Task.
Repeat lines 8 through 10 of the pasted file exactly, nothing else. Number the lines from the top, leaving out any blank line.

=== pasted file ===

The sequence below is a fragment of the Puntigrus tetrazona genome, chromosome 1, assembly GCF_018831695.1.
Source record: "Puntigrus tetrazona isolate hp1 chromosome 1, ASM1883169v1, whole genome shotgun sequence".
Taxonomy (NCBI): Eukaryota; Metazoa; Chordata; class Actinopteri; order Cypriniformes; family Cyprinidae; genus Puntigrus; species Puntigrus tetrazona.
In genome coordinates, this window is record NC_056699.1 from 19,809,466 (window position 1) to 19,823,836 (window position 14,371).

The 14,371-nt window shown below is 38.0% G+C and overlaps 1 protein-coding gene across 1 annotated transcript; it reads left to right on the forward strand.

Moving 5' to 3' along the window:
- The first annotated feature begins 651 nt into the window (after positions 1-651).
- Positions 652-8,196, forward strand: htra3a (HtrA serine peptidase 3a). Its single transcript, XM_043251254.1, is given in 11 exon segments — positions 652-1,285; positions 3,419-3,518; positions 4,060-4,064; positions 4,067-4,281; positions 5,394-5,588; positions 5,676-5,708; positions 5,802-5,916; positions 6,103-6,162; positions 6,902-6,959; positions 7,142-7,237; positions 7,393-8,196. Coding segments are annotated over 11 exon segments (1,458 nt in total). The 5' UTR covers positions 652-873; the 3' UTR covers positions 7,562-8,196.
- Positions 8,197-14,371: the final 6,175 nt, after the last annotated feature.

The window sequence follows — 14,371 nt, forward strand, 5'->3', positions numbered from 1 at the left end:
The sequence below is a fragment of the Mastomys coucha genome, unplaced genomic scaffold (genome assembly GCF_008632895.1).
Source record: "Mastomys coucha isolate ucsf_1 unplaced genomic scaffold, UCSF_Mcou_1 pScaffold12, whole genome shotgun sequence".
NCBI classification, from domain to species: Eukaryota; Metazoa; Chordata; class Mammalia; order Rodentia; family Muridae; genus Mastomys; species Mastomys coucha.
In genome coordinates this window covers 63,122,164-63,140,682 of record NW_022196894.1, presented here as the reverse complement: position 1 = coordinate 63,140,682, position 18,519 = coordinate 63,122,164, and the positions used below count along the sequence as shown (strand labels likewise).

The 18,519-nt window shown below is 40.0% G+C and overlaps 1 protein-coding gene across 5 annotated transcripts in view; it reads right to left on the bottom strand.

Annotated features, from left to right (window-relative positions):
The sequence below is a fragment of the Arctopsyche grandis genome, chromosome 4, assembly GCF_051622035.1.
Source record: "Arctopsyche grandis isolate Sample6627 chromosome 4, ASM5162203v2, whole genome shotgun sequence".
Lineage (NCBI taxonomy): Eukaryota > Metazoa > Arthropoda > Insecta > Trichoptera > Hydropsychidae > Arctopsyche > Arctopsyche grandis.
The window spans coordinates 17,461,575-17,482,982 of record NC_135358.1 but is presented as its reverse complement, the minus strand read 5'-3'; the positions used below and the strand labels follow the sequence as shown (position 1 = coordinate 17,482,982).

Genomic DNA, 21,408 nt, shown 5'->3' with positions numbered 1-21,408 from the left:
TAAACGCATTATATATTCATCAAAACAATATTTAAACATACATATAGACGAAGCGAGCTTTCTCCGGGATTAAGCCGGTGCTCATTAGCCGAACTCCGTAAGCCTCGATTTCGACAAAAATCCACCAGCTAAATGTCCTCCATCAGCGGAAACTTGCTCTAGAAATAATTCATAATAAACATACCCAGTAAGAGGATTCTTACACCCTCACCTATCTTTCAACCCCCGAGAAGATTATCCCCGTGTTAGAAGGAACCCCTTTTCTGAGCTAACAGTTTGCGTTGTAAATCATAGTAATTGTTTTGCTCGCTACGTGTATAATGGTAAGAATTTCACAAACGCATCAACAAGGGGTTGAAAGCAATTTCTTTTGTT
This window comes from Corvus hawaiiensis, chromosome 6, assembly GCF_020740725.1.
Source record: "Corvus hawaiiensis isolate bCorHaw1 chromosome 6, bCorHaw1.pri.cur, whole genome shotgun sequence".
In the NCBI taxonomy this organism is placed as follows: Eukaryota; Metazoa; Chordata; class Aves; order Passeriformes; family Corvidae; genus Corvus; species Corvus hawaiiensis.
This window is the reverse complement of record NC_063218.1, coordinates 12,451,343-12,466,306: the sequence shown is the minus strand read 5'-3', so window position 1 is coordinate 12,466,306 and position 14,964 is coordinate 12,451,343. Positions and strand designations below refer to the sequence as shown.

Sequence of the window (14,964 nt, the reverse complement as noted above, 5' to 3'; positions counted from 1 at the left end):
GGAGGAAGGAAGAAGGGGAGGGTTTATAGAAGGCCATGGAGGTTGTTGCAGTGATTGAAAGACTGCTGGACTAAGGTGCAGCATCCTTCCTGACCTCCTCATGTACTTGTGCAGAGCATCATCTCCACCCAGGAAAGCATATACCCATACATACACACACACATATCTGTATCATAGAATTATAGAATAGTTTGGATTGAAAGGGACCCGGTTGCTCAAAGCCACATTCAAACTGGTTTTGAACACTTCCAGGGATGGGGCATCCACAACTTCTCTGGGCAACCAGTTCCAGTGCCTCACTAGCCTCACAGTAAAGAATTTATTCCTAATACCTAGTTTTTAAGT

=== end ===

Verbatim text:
- Positions 652-8,196, forward strand: htra3a (HtrA serine peptidase 3a). Its single transcript, XM_043251254.1, is given in 11 exon segments — positions 652-1,285; positions 3,419-3,518; positions 4,060-4,064; positions 4,067-4,281; positions 5,394-5,588; positions 5,676-5,708; positions 5,802-5,916; positions 6,103-6,162; positions 6,902-6,959; positions 7,142-7,237; positions 7,393-8,196. Coding segments are annotated over 11 exon segments (1,458 nt in total). The 5' UTR covers positions 652-873; the 3' UTR covers positions 7,562-8,196.
- Positions 8,197-14,371: the final 6,175 nt, after the last annotated feature.

The window sequence follows — 14,371 nt, forward strand, 5'->3', positions numbered from 1 at the left end: